How You Can Tell Wall Street Really Hates Target's Stock

It might be time for Target Corp (TGT) shorts to hop back on the bandwagon. 

2018 hasn't been kind to shorts, which were down $470 million in January mark-to-market losses.

Target is the most shorted stock in the non-internet retail sector, accounting for about 10% of the overall $35.3 billion or short exposure in the sector. Short exposure in the sector has risen 3.8%, or $1.2 billion, over the past 12 months.

Target short interest exposure is currently $3.2 billion, according to data compiled by S3 Analytics, which is 25% off of its year-to-date high of $4.3 billion but is still 16% above 2017's $2.5 billion average short interest. 

On Tuesday, Target shares were down 5.48% to $71 after the company reported quarterly results that fell short of expectations. The company reported earnings of $1.37, down 5.5% from a year ago, on revenue of $22.27 billion, up 10.1% from a year ago.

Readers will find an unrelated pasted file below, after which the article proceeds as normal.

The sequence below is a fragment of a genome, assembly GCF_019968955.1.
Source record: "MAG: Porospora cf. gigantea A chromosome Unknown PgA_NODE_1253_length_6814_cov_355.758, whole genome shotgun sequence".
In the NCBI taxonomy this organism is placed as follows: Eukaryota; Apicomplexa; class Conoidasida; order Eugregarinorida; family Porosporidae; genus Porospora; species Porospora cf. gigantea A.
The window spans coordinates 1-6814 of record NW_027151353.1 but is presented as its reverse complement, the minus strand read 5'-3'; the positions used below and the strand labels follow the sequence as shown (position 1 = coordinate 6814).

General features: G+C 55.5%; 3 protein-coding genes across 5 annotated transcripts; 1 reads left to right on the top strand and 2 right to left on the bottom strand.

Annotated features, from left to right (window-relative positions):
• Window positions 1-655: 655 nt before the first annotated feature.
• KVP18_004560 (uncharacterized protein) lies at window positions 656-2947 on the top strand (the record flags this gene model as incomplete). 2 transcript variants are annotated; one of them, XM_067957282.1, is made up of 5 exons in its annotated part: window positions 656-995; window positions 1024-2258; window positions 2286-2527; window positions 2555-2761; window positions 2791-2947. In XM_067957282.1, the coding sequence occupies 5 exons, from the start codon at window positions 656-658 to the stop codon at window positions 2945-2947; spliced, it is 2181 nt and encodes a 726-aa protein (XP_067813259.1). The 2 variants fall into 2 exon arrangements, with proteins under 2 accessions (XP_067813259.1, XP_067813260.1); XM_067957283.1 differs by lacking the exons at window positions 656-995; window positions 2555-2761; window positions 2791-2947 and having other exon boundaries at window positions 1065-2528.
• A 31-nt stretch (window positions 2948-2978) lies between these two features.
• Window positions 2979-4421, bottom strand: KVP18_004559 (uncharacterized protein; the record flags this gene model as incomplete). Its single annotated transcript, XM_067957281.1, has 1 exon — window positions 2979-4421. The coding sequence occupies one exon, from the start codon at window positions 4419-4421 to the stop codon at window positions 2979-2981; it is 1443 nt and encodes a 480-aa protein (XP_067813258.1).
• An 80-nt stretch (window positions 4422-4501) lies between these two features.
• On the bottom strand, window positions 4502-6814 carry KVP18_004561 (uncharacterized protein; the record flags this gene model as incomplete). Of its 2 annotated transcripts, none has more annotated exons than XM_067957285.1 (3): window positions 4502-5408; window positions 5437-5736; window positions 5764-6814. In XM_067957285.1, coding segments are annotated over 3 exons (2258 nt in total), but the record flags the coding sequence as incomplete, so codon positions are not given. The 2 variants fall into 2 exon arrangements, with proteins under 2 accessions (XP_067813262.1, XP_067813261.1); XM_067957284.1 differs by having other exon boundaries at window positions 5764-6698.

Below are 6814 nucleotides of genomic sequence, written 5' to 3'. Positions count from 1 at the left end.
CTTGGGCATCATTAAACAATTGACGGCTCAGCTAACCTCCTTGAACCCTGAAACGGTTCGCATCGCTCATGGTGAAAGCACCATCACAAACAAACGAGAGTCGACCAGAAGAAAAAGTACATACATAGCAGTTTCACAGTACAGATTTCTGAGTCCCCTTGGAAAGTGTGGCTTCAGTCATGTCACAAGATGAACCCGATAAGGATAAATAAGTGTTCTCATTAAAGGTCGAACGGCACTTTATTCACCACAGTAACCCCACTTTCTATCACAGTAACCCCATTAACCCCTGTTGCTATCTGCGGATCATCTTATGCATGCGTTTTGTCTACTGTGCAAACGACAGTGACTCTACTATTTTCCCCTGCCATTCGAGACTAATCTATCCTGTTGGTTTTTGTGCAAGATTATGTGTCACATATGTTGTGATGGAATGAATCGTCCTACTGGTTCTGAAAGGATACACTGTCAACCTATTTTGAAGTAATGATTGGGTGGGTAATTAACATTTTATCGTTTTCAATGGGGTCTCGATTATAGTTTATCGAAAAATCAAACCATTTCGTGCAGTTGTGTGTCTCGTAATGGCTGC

Target's troubles are tied to a $7 billion turnaround plan that is eating up the company's revenue increases. 

The company's struggles turned out to be a boon for short sellers in 2017, who were up $111.5 million in year-to-date mark-to-market profits. 

But this is a marathon, not a sprint, and with today's price movement, Target shorts have recouped more than a third of their year-to-date losses and are up $162.5 million in mark-to-market profits. Total losses now rest at nearly $302 million. 

With today's miss, S3 expects Target short interest to increase and possibly head back to the $4 billion level. Increased market share grabs from rivals Amazon Inc. (AMZN)  , an Action Alerts PLUS holding, and Walmart Inc. (WMT) could be the signal short sellers are looking for to make a run on the retailer once again. 

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